The one argument that can be made in favor of this Margarita Fischer biography is the wealth of documentation available to the author and the author herself. Unlike so many fan-created texts, often filled with outrageous and faulty opinions, this is first-rate. Not only can the author write, she can hold one's attention. Even while I cannot advocate purchase of this book, except by a library with a large budget (if such still exists), I can praise the effort and wish the author well.

Silent Lives by Lon Davis

BearManor Media, $24.95

I also wish Lon Davis well with his Silent Lives: 100 Biographies of the Silent Film Era (BearManor Media, $24.95). The volume serves as a biographical survey of 100 personalities from the silent days, with basic information as to birth and death, an informative text, and source references. What places this book apart from others is the original, if sometimes curious, choice of subjects. While actors and actresses predominate, directors are also here � not only the obvious American choices, such as D.W. Griffith, but also Britain's Alfred Hitchcock � as well as studio executives, such as Thomas H. Ince and Adolph Zukor, and the really obscure, like H.M. “Beanie” Walker, who wrote the title cards for many of the Hal Roach comedies. (I do wish that Lon Davis and others would call these what they were � subtitles and not inter-titles, as academics today insist on labeling them.)

The book also includes a dog, Rin-Tin-Tin (where is Strongheart?), an inventor, Thomas Alva Edison, a cinematographer, Billy Bitzer, and a cartoon character, Felix the Cat. It is this weird and wonderful assortment that makes the book far more than just an average reference work. You can actually read and enjoy it. I recommend so doing.

I am advised that Silent Lives also comes with a DVD featuring performances from some of the cast of characters. I have not seen it, and so I am not sure that it is really a necessary adjunct to the text.

With his wife Debra, Lon Davis is also editor of Stooges Among Us (BearManor Media, $19.95). Knowing that just the mention of the name, the Three Stooges, is enough to make me cringe, Davis is a brave man actually to have sent me a copy of his book and asked me to comment thereon. Well, it has a foreword by Leonard Maltin, but then, it seems, so do a great many other books these days. What makes Stooges among Us different is that it is not a biography of the comedians, nor a study or their films, but rather a collection of personal reminiscences by those who knew them, from their colleagues to their fans. Diana Serra Cary, aks “Baby Peggy,” makes a surprise appearance, while another Baby, Rose Marie, gives her father credit for providing Curley (or is it Curly?) with his name. I was pleased to find a piece by Steve Soliar, whom I remember from many, many years ago, when he worked for Groucho Marx, as being one of the good guys. All of the photographs appear to be new to Stooge publications, and many are highly personal snapshots from contributors.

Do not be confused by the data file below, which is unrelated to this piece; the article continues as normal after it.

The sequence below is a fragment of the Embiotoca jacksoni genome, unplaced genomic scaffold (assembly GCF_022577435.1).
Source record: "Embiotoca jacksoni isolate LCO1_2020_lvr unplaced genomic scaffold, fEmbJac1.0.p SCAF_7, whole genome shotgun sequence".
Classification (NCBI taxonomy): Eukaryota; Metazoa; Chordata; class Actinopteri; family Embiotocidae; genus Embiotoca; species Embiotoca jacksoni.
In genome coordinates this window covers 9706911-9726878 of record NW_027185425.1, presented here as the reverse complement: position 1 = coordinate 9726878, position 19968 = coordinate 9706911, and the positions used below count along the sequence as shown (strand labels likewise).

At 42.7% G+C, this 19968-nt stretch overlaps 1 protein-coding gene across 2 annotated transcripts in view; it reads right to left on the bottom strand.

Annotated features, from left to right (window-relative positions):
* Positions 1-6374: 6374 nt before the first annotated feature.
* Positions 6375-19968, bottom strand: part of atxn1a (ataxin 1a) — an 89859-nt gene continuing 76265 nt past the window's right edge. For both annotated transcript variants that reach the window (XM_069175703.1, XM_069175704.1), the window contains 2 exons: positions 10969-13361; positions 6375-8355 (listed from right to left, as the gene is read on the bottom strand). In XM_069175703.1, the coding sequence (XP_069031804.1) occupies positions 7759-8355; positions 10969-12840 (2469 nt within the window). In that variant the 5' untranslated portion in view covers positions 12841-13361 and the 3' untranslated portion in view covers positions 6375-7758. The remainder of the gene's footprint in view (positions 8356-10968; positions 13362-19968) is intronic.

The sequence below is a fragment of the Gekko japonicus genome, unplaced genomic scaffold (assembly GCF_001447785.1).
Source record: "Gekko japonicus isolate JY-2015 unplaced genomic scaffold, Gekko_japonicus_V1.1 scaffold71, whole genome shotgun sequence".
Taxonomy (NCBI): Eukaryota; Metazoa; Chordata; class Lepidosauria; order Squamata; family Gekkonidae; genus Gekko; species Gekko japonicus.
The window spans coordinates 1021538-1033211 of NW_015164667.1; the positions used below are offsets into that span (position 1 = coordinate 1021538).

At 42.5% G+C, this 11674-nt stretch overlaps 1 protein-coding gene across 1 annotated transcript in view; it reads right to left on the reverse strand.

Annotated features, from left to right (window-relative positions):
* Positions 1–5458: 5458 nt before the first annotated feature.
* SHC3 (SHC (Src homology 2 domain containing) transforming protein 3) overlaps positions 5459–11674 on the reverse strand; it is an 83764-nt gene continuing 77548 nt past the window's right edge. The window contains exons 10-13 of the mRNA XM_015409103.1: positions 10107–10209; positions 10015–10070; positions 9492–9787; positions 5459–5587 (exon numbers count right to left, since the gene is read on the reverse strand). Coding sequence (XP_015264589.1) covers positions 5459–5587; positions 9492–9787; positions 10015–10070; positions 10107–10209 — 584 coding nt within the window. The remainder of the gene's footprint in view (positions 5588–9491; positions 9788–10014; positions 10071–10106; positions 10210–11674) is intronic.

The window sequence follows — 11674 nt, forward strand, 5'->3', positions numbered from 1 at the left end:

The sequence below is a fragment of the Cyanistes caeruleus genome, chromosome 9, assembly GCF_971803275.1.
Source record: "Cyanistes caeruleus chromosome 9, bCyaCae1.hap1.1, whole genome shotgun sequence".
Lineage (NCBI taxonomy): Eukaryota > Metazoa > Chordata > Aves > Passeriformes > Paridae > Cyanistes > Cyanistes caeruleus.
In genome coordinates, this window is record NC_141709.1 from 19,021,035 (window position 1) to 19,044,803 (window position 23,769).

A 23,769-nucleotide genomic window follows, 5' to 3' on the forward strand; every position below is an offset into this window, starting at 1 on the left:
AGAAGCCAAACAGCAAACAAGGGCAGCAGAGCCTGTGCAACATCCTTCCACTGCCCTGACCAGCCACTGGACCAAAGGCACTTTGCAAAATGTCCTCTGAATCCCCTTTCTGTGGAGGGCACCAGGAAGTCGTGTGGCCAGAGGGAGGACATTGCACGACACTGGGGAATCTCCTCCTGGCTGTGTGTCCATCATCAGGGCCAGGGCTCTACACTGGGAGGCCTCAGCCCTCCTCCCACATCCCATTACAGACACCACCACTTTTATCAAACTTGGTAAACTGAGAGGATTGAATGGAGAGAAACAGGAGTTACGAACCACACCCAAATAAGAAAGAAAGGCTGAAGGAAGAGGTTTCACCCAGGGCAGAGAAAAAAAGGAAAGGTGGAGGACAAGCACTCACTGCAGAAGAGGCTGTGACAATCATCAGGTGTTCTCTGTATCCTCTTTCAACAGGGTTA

The main problem here is that there is an awful lot of repetition in the pieces; the fans have much the same things to say. Certainly, Mark Evanier is quite funny in his story of Larry Fine's and Babe London's fighting to retell the same old anecdotes. He and others mention in highly critical terms the Larry Fine “autobiography” written by James Carone, but nobody seems to have been able to identify Carone even after all these years. Fans of the Stooges (and you really shouldn't call them the Three Stooges, because there were more than three of them) will be delighted by this present volume, non-believers will already have skipped this review.

There is some surprising news out of BearManor Media, and that is that owner Ben Ohmart is planning to relocate to Japan. He is to continue business operations here with help from others. I also hear that BearManor will have some titles available from Edward Hamilton, whose monthly catalogs feature many hundreds of remaindered books. None of the BearManor titles will be remaindered, but will be listed as new books with reduced prices. If nothing else, the plan should help BearManor reach a wider audience.